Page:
WADA President Fahey blasts UCI over impeding of Independent Commission’s investigation
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Thursday, January 17, 2013

WADA President Fahey blasts UCI over impeding of Independent Commission’s investigation

by Shane Stokes at 5:45 PM EST   comments
Categories: Pro Cycling, Doping
 
Disagrees with UCI, says there is no barrier to granting an amnesty to riders who are providing evidence

John FaheyWADA president John Fahey has said that the UCI is resorting to attack others rather than deal with the ‘obvious problems’ which exist in the sport of cycling, and that the governing body is deliberately dragging its heels in relation to the Independent Commission’s enquiry.

The Australian was responding to yesterday’s press release by the UCI, which called into question the legality of the Truth and Reconciliation and amnesty which WADA, USADA, Change Cycling Now and indeed the Independent Commission itself had called on the UCI to implement.

Those groups had all pointed out that the threat of punishment meant that many witnesses were afraid to come forward, but the UCI refused to yield on the matter. It claimed that WADA’s own Code would compel the UCI or others to take action against those who admitted to doping; this is something that Fahey describes as inaccurate in a long statement issued today.

“WADA has always been ready and available to discuss any program,” he said, referring to an amnesty for witnesses. “WADA is on record stating this as far back as October 2012. No approach has been made by the UCI to WADA either in the aftermath of the USADA decision, in the establishment of the Commission, nor having heard of the USADA proposal. Now WADA reads of an approach - which never actually happened - through the UCI press release.

“Had the UCI approached WADA to discuss such an amnesty then it would have been advised that such a process would be possible to implement with the approval of WADA’s Foundation Board. The President of the UCI [Pat McQuaid – ed.] was present in his capacity as a then member of the WADA Foundation Board at its meeting in November 2012 and did not raise the issue.”

WADA, USADA and CCN withdrew their cooperation from the Independent Commission this week over the UCI’s refusal to allow a Truth and Reconciliation process. Each suggested that they might re-engage if the UCI allowed a proposed structure in this regard – which would be paid for by WADA and USADA – but the governing body turned down that request yesterday.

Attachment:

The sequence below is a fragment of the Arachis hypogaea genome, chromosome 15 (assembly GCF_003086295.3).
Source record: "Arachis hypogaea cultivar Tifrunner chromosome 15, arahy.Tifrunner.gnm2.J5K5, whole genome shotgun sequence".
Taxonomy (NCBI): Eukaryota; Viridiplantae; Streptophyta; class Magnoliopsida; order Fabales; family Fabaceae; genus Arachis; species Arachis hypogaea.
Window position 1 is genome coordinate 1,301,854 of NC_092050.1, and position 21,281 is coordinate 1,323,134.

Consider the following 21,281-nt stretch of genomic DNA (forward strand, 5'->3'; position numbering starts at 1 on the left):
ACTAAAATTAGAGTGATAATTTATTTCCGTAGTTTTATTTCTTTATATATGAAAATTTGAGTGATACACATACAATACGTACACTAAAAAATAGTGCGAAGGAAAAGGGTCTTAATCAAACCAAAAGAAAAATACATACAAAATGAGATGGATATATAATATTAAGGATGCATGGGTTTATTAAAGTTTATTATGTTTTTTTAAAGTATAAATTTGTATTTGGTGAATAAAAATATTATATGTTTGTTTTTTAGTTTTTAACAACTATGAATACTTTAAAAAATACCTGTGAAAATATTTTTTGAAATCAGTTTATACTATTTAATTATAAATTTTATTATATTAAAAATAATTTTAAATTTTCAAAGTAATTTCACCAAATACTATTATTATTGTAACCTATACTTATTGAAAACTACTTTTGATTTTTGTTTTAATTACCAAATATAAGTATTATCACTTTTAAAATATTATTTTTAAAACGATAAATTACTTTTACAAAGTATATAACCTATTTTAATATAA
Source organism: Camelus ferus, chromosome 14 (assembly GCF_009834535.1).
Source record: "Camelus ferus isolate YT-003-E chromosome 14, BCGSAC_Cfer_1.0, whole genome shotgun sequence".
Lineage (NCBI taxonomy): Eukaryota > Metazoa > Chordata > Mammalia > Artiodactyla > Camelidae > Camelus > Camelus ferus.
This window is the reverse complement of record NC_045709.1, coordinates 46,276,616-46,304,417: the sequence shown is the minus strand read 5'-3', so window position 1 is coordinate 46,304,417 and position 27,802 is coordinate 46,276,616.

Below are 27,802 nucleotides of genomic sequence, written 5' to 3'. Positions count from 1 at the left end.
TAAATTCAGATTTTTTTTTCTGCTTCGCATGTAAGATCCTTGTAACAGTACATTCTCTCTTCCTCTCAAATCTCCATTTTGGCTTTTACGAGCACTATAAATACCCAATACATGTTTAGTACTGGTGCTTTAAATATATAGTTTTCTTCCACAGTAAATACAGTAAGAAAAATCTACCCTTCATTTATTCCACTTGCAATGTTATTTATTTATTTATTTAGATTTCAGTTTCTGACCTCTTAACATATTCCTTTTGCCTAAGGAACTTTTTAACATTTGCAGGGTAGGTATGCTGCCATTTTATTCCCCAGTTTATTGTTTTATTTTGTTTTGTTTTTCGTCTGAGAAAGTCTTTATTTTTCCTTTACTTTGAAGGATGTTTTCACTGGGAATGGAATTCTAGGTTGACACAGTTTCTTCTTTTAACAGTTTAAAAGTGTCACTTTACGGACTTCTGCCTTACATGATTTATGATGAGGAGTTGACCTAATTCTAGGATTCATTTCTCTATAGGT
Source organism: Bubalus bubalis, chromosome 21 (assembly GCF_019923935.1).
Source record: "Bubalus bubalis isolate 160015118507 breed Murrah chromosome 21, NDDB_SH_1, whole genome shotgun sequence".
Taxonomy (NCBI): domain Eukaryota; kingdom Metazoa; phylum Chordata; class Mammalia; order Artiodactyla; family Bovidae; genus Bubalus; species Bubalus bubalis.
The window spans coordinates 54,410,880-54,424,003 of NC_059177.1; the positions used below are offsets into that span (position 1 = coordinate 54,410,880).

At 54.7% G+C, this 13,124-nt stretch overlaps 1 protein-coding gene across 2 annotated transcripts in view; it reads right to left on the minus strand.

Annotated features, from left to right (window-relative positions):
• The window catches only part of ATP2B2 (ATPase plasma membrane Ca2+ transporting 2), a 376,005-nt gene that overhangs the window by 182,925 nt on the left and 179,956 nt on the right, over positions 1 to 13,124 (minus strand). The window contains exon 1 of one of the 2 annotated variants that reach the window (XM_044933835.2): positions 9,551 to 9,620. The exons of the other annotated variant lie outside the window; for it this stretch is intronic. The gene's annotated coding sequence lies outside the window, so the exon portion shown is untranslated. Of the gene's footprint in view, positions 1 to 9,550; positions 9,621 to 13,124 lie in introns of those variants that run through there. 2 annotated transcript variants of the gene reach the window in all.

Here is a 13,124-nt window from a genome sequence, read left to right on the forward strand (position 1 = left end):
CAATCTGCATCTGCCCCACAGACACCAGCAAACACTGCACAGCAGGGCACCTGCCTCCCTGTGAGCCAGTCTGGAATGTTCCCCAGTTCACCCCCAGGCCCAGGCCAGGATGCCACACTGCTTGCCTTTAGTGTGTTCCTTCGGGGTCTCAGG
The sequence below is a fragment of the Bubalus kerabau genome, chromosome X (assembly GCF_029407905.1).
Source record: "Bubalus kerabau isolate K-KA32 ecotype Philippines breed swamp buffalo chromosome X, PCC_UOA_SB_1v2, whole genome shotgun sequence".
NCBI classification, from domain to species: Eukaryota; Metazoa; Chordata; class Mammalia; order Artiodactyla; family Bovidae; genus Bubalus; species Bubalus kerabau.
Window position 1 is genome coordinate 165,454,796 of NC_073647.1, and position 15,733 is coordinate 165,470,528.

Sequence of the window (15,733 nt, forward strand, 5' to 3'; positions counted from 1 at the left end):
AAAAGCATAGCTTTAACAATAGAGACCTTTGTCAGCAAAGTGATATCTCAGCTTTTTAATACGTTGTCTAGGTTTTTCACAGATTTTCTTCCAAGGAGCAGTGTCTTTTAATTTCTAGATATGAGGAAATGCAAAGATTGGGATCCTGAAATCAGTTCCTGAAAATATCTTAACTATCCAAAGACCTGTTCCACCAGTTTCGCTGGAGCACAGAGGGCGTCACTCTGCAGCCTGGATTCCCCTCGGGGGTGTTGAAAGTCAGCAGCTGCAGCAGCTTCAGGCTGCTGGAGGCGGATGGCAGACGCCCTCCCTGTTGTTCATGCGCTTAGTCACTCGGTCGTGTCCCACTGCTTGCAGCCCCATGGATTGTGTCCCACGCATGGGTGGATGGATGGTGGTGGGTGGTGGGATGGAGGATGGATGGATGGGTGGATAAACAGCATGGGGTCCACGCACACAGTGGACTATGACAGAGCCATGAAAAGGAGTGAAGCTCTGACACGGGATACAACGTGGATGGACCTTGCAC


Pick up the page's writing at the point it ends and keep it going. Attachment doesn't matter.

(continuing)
Fahey explains the reason why his agency is walking away. “WADA has decided not to take part and invest its limited resources into such a questionable and useless exercise,” he said. “Having announced that on Tuesday WADA was surprised to see the UCI reaction and attacks on WADA. It has again become apparent that rather than deal with the obvious problems that exist within the sport of cycling, the UCI once again would like to avoid its responsibilities and instead seek to blame WADA and others.

“This is not the first time that the UCI has acted in this way. In 2005 when an opportunity arose to address an allegation of doping by Armstrong, the UCI commissioned a so-called independent report – the Vrijman Report - which totally failed to address the substance of the allegations against Armstrong.”

The Vrijman report was set up to investigate a report stating that a reanalysis of Lance Armstrong’s 1999 Tour de France samples had provided firm proof that he had used EPO to win the race. That report ended up absolving Armstrong of all blame and criticising WADA and others.

Yesterday’s release by the UCI followed a similar tack in that it appeared to try to shift the blame for Armstrong’s long-term doping on the sport to USADA, WADA and other agencies which were unable to detect his use of banned substances.

Fahey points out that the USADA Reasoned Decision included allegations that the UCI or others with prior knowledge of tests may have warned Armstrong and his team about imminent controls, allowing them to evade detection.

Indeed, UCI testers allowed the Astana team almost an hour before following through on what should have been a surprise test during the 2009 Tour de France. The testers arrived at the team hotel but then had coffee with staff, enabling the riders to have considerable time before having to provide samples.

“It has become typical of the UCI to point fingers at others when yet another doping controversy hits the sport of cycling,” Fahey blasted. “WADA has recognized for some years the limits of science, but science is not the only element in an effective anti-doping program. The way controls are undertaken by the responsible anti-doping organization (in this situation the UCI), the alleged insider information provided in this sport to the cyclists, the suggestion of warnings being given to cyclists before the testers arrive, and many other matters raised by the USADA report, and by others, can clearly reduce the effectiveness of a testing program and lead to negative test results.”

He concluded that the Independent Commission is being hamstrung by the UCI’s approach to the situation, and that the transparent investigation it said it would undergo is not being allowed to happen.


The full statement is below:


WADA response to UCI press release on Independent Commission: Statement from WADA President John Fahey:

WADA is compelled to respond to a number of misleading statements in the UCI press release of January 16, 2013.